As for why the sort part is faster, I have a plausible explanation:

You've enabled move semantics. Even if you don't explicitly write them yourself, if your classes are reasonably constructed, they will be generated. The "sort" algorithm probably takes advantage of them.

However, the class you've listed above doesn't seem to have much storage. However, it does not have a "swap" method, so without C++11 move semantics, the sort routine must do more work. You might look at this question and answers for more about sort and move semantics and interactions with compiler options.

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There has been a lot of interest in why the sort method had such a performance drop.

I'm more interested in why the remaining code saw a good improvement, but to help conversation, below is the only part of my code which was quicker under -std=gnu++11

Its just the comparison of a double on a vector objects member.

class TvectorPM {
public:
    pthread_mutex_t lock;
    std::vector<PopulationMember> v; 
    void add(PopulationMember p);
};

void TvectorPM::add(PopulationMember p) {
    pthread_mutex_lock(&lock);
    v.push_back(p);
    pthread_mutex_unlock(&lock);
}


class PopulationManager {
public:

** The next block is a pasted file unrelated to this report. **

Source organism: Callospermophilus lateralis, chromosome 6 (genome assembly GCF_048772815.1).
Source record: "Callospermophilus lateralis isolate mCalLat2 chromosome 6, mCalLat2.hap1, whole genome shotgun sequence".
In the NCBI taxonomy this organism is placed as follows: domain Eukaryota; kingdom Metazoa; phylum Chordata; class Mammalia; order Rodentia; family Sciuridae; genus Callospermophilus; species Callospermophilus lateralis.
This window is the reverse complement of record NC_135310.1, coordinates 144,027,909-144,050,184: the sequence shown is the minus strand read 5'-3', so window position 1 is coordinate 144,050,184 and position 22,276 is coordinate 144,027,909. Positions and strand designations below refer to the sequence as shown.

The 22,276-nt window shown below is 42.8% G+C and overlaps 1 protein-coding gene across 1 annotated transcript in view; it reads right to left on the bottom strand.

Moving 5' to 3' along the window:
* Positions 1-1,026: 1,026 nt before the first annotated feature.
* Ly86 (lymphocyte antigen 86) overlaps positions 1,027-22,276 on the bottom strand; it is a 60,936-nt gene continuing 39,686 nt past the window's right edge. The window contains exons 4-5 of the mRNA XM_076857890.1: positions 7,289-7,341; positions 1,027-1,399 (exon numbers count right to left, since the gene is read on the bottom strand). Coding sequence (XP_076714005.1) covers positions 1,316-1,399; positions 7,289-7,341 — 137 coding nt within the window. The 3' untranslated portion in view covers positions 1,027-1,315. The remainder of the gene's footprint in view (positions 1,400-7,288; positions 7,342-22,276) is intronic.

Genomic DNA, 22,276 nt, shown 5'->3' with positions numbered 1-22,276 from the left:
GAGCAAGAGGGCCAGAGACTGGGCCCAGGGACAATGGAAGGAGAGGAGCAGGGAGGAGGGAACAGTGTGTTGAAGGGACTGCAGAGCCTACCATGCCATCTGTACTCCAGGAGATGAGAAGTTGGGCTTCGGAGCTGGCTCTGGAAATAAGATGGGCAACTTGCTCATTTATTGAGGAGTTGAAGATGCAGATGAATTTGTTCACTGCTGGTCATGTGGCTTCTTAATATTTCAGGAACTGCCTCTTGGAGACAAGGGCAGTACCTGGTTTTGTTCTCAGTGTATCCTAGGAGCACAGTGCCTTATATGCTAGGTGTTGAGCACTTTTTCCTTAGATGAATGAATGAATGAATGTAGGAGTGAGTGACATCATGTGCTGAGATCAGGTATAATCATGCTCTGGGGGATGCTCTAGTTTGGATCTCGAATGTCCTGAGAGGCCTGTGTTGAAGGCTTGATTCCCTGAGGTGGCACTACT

TvectorPM populationlist;
}


void PopulationManager::sortByScore() {
    // Have overloaded operator< to make this fast
    sort(populationlist.v.begin(),populationlist.v.end());
}


class PopulationMember {
public:
    bool hasChanged;
    double score;

    inline bool operator< (const PopulationMember& rhs) const{
        return this->score < rhs.score;
    }
share|improve this answer
    
I'd guess the compiler is able to improve for this situation, so if I could work out why, it would be nice to bring this back into an older version of g++ – joeButler Feb 27 '14 at 1:29
    
Have you tried with --std=c++11 instead of gnu++11? It might help resolve what's causing the difference. – cshelton Aug 4 '14 at 22:37

I believe this boils down to the features GNU adds(documentation on GNU Extensions).

Those extensions might optimize some functionality in rather reasonable manner and provide additional overhead for others, as the performance depends on the shape of the code.

Unfortunately I'm unable to provide specifics.

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C++11 differs from the old versions in number of aspects. Many enhancements have been made to the language's original core too.
Also, some additional features are added. You can visit this webpage and look at the items with the C++11 tag.
Some of the minor, yet heavily used features -

1. initializer list for `vectors`<br>
2. range based `for` loop<br>
3. the `auto` keyword, for declaring data types, <br>
4. the 'uniform initialization syntax', in its full glory

and also the -std=c++11 flag that must be used to be able to enjoy any of the above features.

As for the performance issues, it may have been just a coincidence. But to be sure, run the compilations multiple times.

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1  
-1 this doesnt answer the question at all – Manu343726 Jun 2 '14 at 10:05